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China People's Congress

China slams US over 'unethical' stance on Huawei

Comments come as spokesman hails progress in trade talks with Washington

Zhang Yesui, a spokesman for National People's Congress, speaks at a news conference at the Great Hall of the People in Beijing on Monday. (Photo by Taro Yokosawa)

BEIJING -- The Chinese government lashed out at the U.S. campaign against telecommunications equipment maker Huawei Technologies on Monday even as it hailed progress in negotiations over trade and North Korean denuclearization.

Taking questions from reporters ahead of Tuesday's opening of the annual meeting of the National People's Congress in Beijing, Zhang Yesui, a former ambassador to Washington, said the U.S. was applying a "typical double standard" to Huawei that was "neither fair nor ethical."

U.S. efforts to persuade other governments to block Huawei out of their telecom networks violate the rules of the World Trade Organization, he said.

Zhang's comments followed Canada's decision on Friday to proceed with the extradition of Huawei Chief Financial Officer Meng Wanzhou to the U.S. to face charges of alleged bank fraud. Meng responded over the weekend with a legal challenge to the way she had been questioned and searched in Canada.

Huawei is not expected to figure in the formal agenda of the National People's Congress. But the legislature's convocation comes as American and Chinese officials work to finalize an agreement on trade ahead of an expected meeting between presidents Donald Trump and Xi Jinping later this month.

"In the past few months, both sides have engaged in intensive and productive consultations and so far have achieved substantive progress of many issues of mutual interest," Zhang said Monday. "This has been well received in both countries and in the international community."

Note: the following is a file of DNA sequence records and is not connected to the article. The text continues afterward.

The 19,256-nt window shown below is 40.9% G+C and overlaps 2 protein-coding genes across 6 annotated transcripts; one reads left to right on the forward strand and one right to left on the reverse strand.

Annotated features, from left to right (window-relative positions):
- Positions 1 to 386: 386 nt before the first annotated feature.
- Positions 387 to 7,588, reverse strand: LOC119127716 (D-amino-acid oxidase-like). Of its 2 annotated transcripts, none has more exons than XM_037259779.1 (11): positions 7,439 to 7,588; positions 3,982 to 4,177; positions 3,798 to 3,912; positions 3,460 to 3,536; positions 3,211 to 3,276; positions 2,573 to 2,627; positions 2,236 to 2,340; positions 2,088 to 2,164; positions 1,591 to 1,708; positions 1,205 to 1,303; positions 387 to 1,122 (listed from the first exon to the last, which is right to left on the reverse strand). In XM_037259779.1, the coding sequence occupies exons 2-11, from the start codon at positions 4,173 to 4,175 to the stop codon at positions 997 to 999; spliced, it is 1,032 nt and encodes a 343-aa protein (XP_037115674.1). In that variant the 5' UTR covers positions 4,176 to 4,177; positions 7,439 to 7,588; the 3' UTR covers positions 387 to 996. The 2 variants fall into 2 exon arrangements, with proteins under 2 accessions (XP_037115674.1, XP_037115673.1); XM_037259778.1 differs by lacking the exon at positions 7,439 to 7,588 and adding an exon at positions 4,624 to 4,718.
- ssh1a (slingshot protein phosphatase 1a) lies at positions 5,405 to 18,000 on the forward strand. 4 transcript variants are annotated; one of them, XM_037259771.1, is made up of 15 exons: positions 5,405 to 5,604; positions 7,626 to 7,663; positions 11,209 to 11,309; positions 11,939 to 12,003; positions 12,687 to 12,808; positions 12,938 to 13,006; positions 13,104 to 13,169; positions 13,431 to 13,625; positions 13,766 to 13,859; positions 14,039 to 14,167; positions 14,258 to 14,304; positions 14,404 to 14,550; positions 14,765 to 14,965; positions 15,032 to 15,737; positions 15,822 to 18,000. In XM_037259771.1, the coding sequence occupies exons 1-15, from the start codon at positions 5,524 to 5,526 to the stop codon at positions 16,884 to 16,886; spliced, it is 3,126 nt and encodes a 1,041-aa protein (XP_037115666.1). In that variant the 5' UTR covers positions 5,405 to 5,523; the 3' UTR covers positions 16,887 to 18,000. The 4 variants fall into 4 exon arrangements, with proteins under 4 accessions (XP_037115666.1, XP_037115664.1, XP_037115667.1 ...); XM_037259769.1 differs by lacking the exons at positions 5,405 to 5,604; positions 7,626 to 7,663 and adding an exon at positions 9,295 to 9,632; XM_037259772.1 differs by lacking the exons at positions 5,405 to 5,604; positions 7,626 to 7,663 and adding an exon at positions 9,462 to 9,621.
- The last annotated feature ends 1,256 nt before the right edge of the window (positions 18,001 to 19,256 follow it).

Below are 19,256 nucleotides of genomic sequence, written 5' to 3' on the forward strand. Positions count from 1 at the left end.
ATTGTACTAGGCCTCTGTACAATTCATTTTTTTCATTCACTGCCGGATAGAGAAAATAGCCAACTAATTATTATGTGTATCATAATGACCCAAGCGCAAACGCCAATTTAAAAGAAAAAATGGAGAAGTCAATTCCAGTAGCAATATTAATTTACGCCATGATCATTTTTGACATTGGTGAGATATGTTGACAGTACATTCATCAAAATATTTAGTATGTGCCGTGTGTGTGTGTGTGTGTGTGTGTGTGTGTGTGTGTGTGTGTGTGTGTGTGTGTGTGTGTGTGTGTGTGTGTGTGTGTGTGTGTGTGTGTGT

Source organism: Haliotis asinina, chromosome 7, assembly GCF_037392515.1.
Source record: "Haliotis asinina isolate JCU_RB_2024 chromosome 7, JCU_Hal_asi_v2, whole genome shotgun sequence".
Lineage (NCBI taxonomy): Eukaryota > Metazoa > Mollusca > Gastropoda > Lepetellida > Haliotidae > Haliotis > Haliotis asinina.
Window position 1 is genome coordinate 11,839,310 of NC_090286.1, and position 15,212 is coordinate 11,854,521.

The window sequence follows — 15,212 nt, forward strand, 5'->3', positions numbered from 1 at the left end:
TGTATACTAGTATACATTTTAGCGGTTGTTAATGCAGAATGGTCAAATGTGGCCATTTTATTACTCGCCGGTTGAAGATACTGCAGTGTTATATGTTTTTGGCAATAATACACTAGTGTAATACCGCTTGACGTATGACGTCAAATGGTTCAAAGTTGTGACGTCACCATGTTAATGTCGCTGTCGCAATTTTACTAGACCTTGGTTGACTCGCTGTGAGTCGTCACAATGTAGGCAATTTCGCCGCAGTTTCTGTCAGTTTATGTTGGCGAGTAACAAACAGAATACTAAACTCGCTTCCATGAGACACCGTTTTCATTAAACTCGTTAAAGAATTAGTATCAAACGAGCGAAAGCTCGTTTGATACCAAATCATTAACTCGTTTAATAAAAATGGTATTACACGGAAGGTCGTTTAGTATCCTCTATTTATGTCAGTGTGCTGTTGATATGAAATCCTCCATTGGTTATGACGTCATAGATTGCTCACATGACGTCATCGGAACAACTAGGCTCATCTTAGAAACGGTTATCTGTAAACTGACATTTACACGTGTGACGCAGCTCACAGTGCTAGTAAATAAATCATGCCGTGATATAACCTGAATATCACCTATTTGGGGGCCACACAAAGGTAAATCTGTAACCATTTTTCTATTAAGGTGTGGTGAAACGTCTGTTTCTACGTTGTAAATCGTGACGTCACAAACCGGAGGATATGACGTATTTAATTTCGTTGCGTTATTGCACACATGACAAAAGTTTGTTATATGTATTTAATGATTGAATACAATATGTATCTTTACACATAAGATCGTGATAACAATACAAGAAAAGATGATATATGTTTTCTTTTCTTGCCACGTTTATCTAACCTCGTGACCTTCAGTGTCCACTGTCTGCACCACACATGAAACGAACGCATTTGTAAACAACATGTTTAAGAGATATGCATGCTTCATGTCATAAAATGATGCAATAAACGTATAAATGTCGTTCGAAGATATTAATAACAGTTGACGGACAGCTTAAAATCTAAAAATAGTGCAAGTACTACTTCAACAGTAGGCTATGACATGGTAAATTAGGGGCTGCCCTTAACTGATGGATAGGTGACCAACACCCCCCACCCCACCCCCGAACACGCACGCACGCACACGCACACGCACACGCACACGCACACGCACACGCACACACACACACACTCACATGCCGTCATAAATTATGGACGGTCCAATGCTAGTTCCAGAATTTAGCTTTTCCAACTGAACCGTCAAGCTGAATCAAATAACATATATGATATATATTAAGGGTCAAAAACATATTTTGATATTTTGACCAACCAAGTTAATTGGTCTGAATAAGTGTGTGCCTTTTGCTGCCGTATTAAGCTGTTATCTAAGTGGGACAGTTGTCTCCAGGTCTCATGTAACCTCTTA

Chinese President Xi Jinping arrives for the opening session of the Chinese People's Political Consultative Conference (CPPCC) at the Great Hall of the People in Beijing on Sunday.   © Reuters

Zhang separately noted that the legislature will be voting on a revised foreign investment law that contains enhanced protections for the intellectual property of foreign companies and a prohibition on forced transfers of technology, both key U.S. concerns. The changes, Zhang said, will help create a "more open and predictable environment" for foreign business.

"The fact is the interests of the U.S. and China are so intertwined that a confrontational relationship will serve neither side's interest," he said. "If history teaches us anything, it is that both sides stand to gain from cooperation and lose from confrontation."

Zhang also sought to dismiss U.S. concerns about rising Chinese military spending.

"A proper increase in the defense budget is needed to safeguard national security and transform China's military," he said. Adding that China's military budget, as a proportion of GDP, is lower than that of the U.S. among other countries, he said, "It is not a threat to other countries."

China's official defense budget for 2019 is expected to be revealed on Tuesday during the legislature's opening session as officials outline overall spending plans for the year. Even so, many analysts say that the official budget significantly understates China's total military spending.

Asked about Trump's unsuccessful talks in Hanoi last week with North Korean leader Kim Jong Un, Zhang remained upbeat.

"The Korean Peninsula issue is highly complicated and sensitive, so there is no easy fix," he said. "We cannot expect the issue to be resolved with one or two meetings."

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